10. The WBC is about reconnecting with old friends, learning about what the latest trends in wine blogging and writing are, and having a lot of great wine.
  11. OK one more – while the WBC Scholarship is a lot of hard work (and I mean I’m going to kill you/quit/give up kind of hard work), it’s worth it every year.  The amazing recipients were such a welcome addition to the conversations that occurred at WBC!

That is the short and sweet of it but there is more, much more to come in the coming days.

Up next:  How Bloggers Influence the Wine World.  A lively discussion ensued with a room full of writers, winery reps, PR professionals and others.  We might not always agree, but we all have the same general philosophy.

Speed tasting 12: Chilean Chard

Maycas Limari 2008 Chardonnay is grown 300 miles north of Santiago and 8 miles in from the coast.

It’s 100% chardonnay and sells for $20.

It’s nice that there isn’t too much oak on the front, but it has an interesting flavor that i’ve found in most Chilean wines.

I’m not so much of a chardonay person, and this is a miss for me.

Speed tasting 11: Going back back back to Cali Cali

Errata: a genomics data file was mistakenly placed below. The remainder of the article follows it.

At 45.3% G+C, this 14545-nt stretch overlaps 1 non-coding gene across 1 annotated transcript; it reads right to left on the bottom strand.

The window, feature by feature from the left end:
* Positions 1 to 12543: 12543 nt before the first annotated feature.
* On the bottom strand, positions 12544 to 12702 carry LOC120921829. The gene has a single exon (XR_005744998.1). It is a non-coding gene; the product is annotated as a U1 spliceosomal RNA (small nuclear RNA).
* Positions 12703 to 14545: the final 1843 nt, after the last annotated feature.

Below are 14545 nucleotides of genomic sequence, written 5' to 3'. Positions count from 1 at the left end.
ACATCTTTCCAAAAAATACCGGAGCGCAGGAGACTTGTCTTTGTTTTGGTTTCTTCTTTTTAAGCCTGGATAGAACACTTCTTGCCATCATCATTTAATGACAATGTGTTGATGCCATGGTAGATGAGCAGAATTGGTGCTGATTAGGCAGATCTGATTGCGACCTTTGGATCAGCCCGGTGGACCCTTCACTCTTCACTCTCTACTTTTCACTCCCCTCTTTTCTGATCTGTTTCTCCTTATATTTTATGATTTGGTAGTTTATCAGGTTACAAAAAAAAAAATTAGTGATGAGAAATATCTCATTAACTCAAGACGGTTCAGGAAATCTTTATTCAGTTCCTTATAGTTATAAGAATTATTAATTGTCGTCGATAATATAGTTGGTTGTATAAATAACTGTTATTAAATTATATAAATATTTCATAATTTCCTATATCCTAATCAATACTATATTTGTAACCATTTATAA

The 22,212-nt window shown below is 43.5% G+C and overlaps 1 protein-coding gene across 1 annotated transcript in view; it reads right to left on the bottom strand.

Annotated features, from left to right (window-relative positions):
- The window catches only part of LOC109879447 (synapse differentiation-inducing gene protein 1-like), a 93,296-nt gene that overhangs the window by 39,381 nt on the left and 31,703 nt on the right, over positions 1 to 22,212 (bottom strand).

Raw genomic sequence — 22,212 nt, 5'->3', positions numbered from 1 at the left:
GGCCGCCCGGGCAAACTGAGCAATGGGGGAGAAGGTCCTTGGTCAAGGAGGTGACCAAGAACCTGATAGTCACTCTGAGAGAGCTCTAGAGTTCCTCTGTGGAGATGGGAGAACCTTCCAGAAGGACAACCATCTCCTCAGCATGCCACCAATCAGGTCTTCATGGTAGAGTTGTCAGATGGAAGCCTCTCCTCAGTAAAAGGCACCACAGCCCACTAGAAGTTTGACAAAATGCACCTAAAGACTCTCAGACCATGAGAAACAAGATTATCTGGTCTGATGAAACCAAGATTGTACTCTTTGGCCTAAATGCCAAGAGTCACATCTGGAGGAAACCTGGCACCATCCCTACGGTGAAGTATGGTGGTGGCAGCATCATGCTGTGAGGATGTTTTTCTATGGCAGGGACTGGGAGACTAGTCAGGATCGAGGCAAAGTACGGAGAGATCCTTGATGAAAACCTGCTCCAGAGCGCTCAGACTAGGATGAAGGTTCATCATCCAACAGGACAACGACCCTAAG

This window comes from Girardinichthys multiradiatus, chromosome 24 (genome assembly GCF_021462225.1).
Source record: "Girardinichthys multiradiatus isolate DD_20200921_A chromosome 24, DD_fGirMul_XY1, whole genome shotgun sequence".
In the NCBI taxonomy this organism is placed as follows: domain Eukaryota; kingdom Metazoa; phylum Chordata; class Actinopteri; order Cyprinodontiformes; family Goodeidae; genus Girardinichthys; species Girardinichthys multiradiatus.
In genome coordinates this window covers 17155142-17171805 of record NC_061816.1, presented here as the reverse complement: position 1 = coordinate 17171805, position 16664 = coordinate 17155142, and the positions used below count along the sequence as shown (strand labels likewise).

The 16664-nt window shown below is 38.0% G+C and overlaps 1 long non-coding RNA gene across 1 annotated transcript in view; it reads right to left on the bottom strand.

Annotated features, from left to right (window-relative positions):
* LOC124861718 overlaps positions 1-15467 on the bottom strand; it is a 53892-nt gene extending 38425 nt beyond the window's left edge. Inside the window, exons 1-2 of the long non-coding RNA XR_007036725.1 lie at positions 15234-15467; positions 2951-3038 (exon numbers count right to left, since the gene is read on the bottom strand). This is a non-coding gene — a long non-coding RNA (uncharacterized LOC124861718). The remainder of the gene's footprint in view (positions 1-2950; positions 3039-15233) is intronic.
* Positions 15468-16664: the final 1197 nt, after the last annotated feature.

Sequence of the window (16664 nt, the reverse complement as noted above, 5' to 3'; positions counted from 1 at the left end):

Ok normally i would NEVER ever ever say Cali. But, Biggie Big is calling my name, and since we’re in Virginia sweating our asses off, I thought it was appropriate as we taste the 2010 Sivas Sonoma Sav Blanc.

This is a VERY grassy and green pepper wine.  It is 68% Sonoma Valley and the rest of the fruit comes from Russian River; it is 100% stainless steel fermented and is aged on the lees.  For $14 it could be a great summer quaffer, but it’s too grassy for me.

Speed tasting 10: Pinot gris agrees with me!

Jefferson Vineyards 2010 Pinot Gris sells for $19 is made about 70% stainless, and produces a lovely wine that smacks of pears.  A litle Riesling is blending in there as well and just a touch of secondary gives it a touch of fizz.  There is also a smattering of Viognier for fun.

I  love pinot gris and this is really a classic pinot gris that I would buy.  The pear component gives way to peaches and other stone fruit, and this tastes like dessert in a glass!

 

Speed tasting 4: Chateau Morrisette